Talking Points: * Adoption of simpler system that will make compliance easy, * Proposal for the govt to have majority stake in GST Network, * Imposition of a cess on sugar to create a fund that will help mills clear cane dues.
As it meets on May 4 via video conferencing, the Goods and Services Tax Council will have many items on the agenda, including adoption of a simplified system, which will make compliance easy, without compromising on revenue for the government. It will also consider a proposal for the government to have majority stake in GST Network, the IT backbone for the new tax, and imposition of a cess on sugar to create a fund that will help mills clear cane dues owed to farmers.
Sources said the Council is keen on approving the new IT model for tax payment, credit disbursement and compliance monitoring (via a semi-automatic invoices-matching). A durable system that addresses the concerns of both the government and taxpayers has been hanging fire since September last year, when the Council had effectively suspended the original system. While the taxpayers are currently using the interim summary return to discharge their tax liabilities, the system lacks anti-evasion features.
Under a new model approved by a group of ministers earlier, taxpayer won’t have to file returns; the IT system will produce monthly returns based on supply data uploaded and inward supplies accepted.
The system will periodically generate a list of suppliers defaulting on tax payment and the taxman could focus on them to check evasion. The model has incorporated various features from the two systems proposed earlier — one by a committee of officials and another by Infosys chairman Nandan Nilekani — and is touted to be a ‘fusion model’.
Earlier this month, finance minister Arun Jaitley had asked the revenue department to examine the possibility of converting the GSTN into a firm promoted by the government. This has been a long-standing demand from several quarters, including NDA parliamentarians who have argued that sensitive data (which GSTN is handling) should be firmly under government control for safe usage.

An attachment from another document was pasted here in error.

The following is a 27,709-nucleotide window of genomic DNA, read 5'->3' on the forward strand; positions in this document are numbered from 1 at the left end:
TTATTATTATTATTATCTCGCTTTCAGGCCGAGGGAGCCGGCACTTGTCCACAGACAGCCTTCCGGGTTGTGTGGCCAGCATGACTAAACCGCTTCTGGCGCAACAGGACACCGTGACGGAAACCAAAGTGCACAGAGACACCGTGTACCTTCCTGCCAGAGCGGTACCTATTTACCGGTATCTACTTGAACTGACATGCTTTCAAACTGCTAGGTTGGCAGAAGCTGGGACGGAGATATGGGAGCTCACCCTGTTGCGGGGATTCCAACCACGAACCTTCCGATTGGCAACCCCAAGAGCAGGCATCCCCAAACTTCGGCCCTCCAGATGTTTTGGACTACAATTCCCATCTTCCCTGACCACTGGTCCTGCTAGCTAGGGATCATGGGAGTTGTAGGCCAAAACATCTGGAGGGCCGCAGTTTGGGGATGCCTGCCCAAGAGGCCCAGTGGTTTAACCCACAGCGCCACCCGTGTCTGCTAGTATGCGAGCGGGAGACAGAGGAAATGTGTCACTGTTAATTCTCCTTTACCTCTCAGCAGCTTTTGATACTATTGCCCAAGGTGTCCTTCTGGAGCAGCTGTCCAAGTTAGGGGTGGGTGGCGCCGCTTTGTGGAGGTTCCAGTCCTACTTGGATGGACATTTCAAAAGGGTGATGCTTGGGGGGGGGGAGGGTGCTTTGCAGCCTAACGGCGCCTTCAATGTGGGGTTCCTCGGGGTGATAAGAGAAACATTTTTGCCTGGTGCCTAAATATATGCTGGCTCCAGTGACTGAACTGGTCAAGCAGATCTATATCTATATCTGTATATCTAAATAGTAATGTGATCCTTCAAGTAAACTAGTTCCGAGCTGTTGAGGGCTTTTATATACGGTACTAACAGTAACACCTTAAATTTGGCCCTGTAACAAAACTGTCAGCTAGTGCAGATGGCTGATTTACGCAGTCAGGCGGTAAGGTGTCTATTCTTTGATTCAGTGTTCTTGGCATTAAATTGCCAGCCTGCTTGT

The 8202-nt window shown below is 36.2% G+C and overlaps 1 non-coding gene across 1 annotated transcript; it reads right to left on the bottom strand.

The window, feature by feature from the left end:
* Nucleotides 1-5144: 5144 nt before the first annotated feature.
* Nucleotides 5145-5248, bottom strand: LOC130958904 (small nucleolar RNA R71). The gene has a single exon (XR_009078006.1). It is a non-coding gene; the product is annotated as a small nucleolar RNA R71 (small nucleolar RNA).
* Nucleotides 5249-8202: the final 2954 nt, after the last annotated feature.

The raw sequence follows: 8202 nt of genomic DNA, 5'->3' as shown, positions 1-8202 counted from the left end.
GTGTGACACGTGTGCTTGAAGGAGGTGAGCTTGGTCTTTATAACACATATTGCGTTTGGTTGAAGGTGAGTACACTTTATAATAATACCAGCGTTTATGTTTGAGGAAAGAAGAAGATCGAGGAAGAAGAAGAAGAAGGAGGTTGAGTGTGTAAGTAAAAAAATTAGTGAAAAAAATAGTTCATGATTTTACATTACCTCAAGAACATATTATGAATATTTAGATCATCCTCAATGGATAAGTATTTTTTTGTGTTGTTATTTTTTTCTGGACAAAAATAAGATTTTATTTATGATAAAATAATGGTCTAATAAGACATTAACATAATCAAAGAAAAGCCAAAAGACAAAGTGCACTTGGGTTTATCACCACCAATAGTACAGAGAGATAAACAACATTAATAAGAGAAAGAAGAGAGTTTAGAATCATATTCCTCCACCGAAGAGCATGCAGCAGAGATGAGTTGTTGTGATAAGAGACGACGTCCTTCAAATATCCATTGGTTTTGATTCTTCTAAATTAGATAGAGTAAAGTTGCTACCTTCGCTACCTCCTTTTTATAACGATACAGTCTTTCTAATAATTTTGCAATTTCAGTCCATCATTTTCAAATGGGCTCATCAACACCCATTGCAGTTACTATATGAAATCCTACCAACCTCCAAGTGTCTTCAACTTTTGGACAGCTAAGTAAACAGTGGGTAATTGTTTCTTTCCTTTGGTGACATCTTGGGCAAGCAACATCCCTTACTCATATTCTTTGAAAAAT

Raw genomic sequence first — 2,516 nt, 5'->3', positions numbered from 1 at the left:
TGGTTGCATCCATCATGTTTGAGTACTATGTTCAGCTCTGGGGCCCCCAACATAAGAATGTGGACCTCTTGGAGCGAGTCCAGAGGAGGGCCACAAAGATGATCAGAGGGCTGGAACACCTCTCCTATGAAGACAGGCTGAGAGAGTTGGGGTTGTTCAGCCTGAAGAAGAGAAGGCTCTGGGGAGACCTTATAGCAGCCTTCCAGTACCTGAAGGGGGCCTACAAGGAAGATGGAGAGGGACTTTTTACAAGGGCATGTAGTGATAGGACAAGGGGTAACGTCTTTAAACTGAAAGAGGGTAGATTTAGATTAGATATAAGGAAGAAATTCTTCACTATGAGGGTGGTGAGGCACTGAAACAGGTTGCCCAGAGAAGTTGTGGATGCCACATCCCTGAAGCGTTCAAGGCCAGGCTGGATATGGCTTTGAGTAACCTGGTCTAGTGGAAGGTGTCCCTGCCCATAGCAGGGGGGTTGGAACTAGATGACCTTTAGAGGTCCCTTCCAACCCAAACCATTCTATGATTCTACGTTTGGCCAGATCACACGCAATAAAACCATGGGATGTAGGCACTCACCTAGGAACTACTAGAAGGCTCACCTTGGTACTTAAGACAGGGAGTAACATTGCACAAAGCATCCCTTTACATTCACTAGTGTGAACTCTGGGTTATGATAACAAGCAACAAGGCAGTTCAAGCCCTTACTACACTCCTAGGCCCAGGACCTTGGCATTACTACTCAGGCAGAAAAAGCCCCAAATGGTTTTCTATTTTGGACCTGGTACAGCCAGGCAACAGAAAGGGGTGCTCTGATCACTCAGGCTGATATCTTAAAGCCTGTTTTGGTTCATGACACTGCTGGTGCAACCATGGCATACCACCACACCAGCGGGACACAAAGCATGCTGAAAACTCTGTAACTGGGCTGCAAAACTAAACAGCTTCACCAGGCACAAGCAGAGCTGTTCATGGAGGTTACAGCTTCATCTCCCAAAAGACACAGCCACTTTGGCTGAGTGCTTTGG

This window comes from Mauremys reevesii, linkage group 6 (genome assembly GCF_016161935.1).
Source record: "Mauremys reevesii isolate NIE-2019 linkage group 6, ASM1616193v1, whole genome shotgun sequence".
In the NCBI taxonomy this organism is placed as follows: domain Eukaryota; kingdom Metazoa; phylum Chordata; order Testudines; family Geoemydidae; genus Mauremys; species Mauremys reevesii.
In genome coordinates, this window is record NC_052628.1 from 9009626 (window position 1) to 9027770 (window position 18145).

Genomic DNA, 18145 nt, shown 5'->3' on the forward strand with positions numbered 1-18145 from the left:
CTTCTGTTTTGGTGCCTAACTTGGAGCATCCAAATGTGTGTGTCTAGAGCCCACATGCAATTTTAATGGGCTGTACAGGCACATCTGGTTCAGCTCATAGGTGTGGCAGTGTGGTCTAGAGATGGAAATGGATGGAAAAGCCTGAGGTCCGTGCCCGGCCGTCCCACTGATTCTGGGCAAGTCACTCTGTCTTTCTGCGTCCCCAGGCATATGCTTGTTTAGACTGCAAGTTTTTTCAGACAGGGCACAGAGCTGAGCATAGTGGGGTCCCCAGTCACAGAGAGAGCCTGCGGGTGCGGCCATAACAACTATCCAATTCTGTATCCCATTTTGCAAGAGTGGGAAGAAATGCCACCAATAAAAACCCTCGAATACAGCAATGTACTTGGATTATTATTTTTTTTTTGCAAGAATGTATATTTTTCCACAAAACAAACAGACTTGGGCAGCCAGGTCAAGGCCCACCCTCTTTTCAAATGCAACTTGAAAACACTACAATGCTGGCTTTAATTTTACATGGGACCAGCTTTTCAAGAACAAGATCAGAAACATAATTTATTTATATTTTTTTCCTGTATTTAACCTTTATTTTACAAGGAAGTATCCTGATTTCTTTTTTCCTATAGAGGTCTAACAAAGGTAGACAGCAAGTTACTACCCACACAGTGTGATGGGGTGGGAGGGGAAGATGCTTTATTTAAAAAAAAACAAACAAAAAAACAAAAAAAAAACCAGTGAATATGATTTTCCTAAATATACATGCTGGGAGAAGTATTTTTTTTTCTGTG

Sources said the Council could even consider the government owning 100% in the company. Currently, five private financial institutions — HDFC, HDFC Bank, ICICI Bank, NSE Strategic Investment and LIC Housing Finance — hold 51% stake in GSTN, which was incorporated in 2013. The remaining 49% stake is with the Centre and the states.
The proposed sugar cess is proposed to finance the gap between the cane price mills can pay to farmers in accordance with a revenue-sharing formula recommended by the Rangarajan Committee and the benchmark rate — fair and remunerative price (FRP) — fixed by the central government.
As FE reported earlier, a cess of `1-1.50 per kg of sugar would be adequate to ensure farmers get their dues on time and mills are in much better shape as well. The food ministry had also written to the ministries of law and finance for advice if indeed such a cess could be levied.
Amid mounting cane arrears in states like Uttar Pradesh and Maharashtra ahead of the crucial general elections in 2019, a panel of ministers — comprising shipping and road transport minister Nitin Gadkari, food minister Ram Vilas Paswan and petroleum minister Dharmendra Pradhan — has also zeroed in on proposals such as a production-linked subsidy on cane and a reduction in the GST rate on ethanol (a cane by-product) from the current 18%.
The GST Council’s 27th meeting is being held via video-conferencing due to concerns over Jaitley’s health.